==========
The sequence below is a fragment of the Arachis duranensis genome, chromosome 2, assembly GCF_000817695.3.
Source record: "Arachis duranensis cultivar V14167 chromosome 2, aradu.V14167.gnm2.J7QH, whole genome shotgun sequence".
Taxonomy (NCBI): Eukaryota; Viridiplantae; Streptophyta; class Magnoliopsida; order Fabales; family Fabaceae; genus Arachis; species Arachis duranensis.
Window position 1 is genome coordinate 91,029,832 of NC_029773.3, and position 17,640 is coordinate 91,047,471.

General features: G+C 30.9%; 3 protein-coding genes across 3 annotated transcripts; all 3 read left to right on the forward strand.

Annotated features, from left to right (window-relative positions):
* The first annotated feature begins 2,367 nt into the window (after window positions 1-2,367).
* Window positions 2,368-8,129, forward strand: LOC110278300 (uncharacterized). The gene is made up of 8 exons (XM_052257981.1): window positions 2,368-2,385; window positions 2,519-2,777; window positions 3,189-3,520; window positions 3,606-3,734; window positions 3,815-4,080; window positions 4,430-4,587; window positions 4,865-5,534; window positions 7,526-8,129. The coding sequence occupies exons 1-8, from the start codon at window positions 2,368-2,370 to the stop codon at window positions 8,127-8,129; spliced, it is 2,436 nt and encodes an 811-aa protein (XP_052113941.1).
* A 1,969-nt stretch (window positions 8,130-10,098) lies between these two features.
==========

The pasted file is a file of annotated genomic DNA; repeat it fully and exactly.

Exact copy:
The sequence below is a fragment of the Arachis duranensis genome, chromosome 2, assembly GCF_000817695.3.
Source record: "Arachis duranensis cultivar V14167 chromosome 2, aradu.V14167.gnm2.J7QH, whole genome shotgun sequence".
Taxonomy (NCBI): Eukaryota; Viridiplantae; Streptophyta; class Magnoliopsida; order Fabales; family Fabaceae; genus Arachis; species Arachis duranensis.
Window position 1 is genome coordinate 91,029,832 of NC_029773.3, and position 17,640 is coordinate 91,047,471.

General features: G+C 30.9%; 3 protein-coding genes across 3 annotated transcripts; all 3 read left to right on the forward strand.

Annotated features, from left to right (window-relative positions):
* The first annotated feature begins 2,367 nt into the window (after window positions 1-2,367).
* Window positions 2,368-8,129, forward strand: LOC110278300 (uncharacterized). The gene is made up of 8 exons (XM_052257981.1): window positions 2,368-2,385; window positions 2,519-2,777; window positions 3,189-3,520; window positions 3,606-3,734; window positions 3,815-4,080; window positions 4,430-4,587; window positions 4,865-5,534; window positions 7,526-8,129. The coding sequence occupies exons 1-8, from the start codon at window positions 2,368-2,370 to the stop codon at window positions 8,127-8,129; spliced, it is 2,436 nt and encodes an 811-aa protein (XP_052113941.1).
* A 1,969-nt stretch (window positions 8,130-10,098) lies between these two features.